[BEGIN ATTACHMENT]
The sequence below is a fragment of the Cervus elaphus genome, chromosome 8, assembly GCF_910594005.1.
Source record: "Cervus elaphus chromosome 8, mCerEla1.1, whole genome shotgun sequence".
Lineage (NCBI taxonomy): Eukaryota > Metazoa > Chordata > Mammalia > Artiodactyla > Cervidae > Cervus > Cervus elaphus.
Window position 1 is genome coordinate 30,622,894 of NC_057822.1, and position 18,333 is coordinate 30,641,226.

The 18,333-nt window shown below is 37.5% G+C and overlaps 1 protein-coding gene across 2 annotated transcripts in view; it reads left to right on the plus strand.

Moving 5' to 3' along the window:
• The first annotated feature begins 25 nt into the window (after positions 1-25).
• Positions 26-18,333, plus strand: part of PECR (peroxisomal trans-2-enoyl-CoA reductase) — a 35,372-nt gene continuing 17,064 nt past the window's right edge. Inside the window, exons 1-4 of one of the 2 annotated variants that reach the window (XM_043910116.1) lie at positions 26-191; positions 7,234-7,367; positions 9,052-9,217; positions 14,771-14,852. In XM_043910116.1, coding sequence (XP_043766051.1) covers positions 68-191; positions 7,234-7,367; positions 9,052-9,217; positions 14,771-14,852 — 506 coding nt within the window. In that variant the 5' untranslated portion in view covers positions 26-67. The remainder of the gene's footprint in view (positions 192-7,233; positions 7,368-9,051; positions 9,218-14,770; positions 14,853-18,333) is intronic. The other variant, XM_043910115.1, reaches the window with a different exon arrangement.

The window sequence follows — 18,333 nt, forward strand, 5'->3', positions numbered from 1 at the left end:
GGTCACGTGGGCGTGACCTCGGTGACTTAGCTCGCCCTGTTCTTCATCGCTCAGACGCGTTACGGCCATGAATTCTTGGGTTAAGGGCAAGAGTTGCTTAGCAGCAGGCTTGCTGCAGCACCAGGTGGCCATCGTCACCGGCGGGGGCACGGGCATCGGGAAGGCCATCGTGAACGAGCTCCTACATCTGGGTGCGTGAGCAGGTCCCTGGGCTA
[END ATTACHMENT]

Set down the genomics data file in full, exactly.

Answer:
The sequence below is a fragment of the Cervus elaphus genome, chromosome 8, assembly GCF_910594005.1.
Source record: "Cervus elaphus chromosome 8, mCerEla1.1, whole genome shotgun sequence".
Lineage (NCBI taxonomy): Eukaryota > Metazoa > Chordata > Mammalia > Artiodactyla > Cervidae > Cervus > Cervus elaphus.
Window position 1 is genome coordinate 30,622,894 of NC_057822.1, and position 18,333 is coordinate 30,641,226.

The 18,333-nt window shown below is 37.5% G+C and overlaps 1 protein-coding gene across 2 annotated transcripts in view; it reads left to right on the plus strand.

Moving 5' to 3' along the window:
• The first annotated feature begins 25 nt into the window (after positions 1-25).
• Positions 26-18,333, plus strand: part of PECR (peroxisomal trans-2-enoyl-CoA reductase) — a 35,372-nt gene continuing 17,064 nt past the window's right edge. Inside the window, exons 1-4 of one of the 2 annotated variants that reach the window (XM_043910116.1) lie at positions 26-191; positions 7,234-7,367; positions 9,052-9,217; positions 14,771-14,852. In XM_043910116.1, coding sequence (XP_043766051.1) covers positions 68-191; positions 7,234-7,367; positions 9,052-9,217; positions 14,771-14,852 — 506 coding nt within the window. In that variant the 5' untranslated portion in view covers positions 26-67. The remainder of the gene's footprint in view (positions 192-7,233; positions 7,368-9,051; positions 9,218-14,770; positions 14,853-18,333) is intronic. The other variant, XM_043910115.1, reaches the window with a different exon arrangement.

The window sequence follows — 18,333 nt, forward strand, 5'->3', positions numbered from 1 at the left end:
GGTCACGTGGGCGTGACCTCGGTGACTTAGCTCGCCCTGTTCTTCATCGCTCAGACGCGTTACGGCCATGAATTCTTGGGTTAAGGGCAAGAGTTGCTTAGCAGCAGGCTTGCTGCAGCACCAGGTGGCCATCGTCACCGGCGGGGGCACGGGCATCGGGAAGGCCATCGTGAACGAGCTCCTACATCTGGGTGCGTGAGCAGGTCCCTGGGCTA